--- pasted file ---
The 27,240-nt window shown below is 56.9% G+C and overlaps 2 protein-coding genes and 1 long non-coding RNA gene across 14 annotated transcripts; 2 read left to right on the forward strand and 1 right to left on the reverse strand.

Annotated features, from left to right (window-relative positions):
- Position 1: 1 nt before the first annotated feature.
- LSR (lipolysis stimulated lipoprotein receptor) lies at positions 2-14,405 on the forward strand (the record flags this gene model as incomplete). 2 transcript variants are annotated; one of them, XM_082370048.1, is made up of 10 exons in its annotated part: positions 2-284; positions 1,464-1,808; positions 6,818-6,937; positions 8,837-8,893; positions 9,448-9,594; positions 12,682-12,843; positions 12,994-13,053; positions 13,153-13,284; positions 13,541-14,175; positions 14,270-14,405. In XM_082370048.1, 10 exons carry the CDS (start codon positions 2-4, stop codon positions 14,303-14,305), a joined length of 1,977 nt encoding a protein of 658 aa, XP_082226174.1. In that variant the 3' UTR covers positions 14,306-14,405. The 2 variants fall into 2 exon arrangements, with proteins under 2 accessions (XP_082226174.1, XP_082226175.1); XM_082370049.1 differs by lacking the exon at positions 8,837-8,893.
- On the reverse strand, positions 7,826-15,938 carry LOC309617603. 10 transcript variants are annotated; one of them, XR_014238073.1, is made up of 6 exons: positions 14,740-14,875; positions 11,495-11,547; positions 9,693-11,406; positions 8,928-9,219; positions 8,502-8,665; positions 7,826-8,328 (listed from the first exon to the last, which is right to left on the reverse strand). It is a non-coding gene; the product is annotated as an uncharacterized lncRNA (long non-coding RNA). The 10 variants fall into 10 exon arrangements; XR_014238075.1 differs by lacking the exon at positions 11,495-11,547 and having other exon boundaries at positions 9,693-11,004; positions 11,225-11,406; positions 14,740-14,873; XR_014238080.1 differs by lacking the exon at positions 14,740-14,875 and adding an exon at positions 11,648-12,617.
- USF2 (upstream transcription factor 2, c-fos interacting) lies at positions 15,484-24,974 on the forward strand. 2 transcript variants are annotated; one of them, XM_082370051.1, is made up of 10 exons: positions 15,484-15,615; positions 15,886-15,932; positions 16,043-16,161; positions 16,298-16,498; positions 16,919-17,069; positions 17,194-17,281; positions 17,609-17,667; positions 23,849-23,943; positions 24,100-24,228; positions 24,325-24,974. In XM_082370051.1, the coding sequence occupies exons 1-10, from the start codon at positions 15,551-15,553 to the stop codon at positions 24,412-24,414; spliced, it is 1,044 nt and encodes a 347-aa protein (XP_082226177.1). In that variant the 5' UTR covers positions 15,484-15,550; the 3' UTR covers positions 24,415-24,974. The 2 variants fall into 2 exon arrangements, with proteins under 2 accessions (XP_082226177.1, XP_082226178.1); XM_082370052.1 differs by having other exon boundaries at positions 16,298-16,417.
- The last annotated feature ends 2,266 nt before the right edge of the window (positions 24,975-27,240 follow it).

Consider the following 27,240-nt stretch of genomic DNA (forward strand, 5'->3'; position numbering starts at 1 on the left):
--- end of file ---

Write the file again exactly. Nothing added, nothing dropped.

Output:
The 27,240-nt window shown below is 56.9% G+C and overlaps 2 protein-coding genes and 1 long non-coding RNA gene across 14 annotated transcripts; 2 read left to right on the forward strand and 1 right to left on the reverse strand.

Annotated features, from left to right (window-relative positions):
- Position 1: 1 nt before the first annotated feature.
- LSR (lipolysis stimulated lipoprotein receptor) lies at positions 2-14,405 on the forward strand (the record flags this gene model as incomplete). 2 transcript variants are annotated; one of them, XM_082370048.1, is made up of 10 exons in its annotated part: positions 2-284; positions 1,464-1,808; positions 6,818-6,937; positions 8,837-8,893; positions 9,448-9,594; positions 12,682-12,843; positions 12,994-13,053; positions 13,153-13,284; positions 13,541-14,175; positions 14,270-14,405. In XM_082370048.1, 10 exons carry the CDS (start codon positions 2-4, stop codon positions 14,303-14,305), a joined length of 1,977 nt encoding a protein of 658 aa, XP_082226174.1. In that variant the 3' UTR covers positions 14,306-14,405. The 2 variants fall into 2 exon arrangements, with proteins under 2 accessions (XP_082226174.1, XP_082226175.1); XM_082370049.1 differs by lacking the exon at positions 8,837-8,893.
- On the reverse strand, positions 7,826-15,938 carry LOC309617603. 10 transcript variants are annotated; one of them, XR_014238073.1, is made up of 6 exons: positions 14,740-14,875; positions 11,495-11,547; positions 9,693-11,406; positions 8,928-9,219; positions 8,502-8,665; positions 7,826-8,328 (listed from the first exon to the last, which is right to left on the reverse strand). It is a non-coding gene; the product is annotated as an uncharacterized lncRNA (long non-coding RNA). The 10 variants fall into 10 exon arrangements; XR_014238075.1 differs by lacking the exon at positions 11,495-11,547 and having other exon boundaries at positions 9,693-11,004; positions 11,225-11,406; positions 14,740-14,873; XR_014238080.1 differs by lacking the exon at positions 14,740-14,875 and adding an exon at positions 11,648-12,617.
- USF2 (upstream transcription factor 2, c-fos interacting) lies at positions 15,484-24,974 on the forward strand. 2 transcript variants are annotated; one of them, XM_082370051.1, is made up of 10 exons: positions 15,484-15,615; positions 15,886-15,932; positions 16,043-16,161; positions 16,298-16,498; positions 16,919-17,069; positions 17,194-17,281; positions 17,609-17,667; positions 23,849-23,943; positions 24,100-24,228; positions 24,325-24,974. In XM_082370051.1, the coding sequence occupies exons 1-10, from the start codon at positions 15,551-15,553 to the stop codon at positions 24,412-24,414; spliced, it is 1,044 nt and encodes a 347-aa protein (XP_082226177.1). In that variant the 5' UTR covers positions 15,484-15,550; the 3' UTR covers positions 24,415-24,974. The 2 variants fall into 2 exon arrangements, with proteins under 2 accessions (XP_082226177.1, XP_082226178.1); XM_082370052.1 differs by having other exon boundaries at positions 16,298-16,417.
- The last annotated feature ends 2,266 nt before the right edge of the window (positions 24,975-27,240 follow it).

Consider the following 27,240-nt stretch of genomic DNA (forward strand, 5'->3'; position numbering starts at 1 on the left):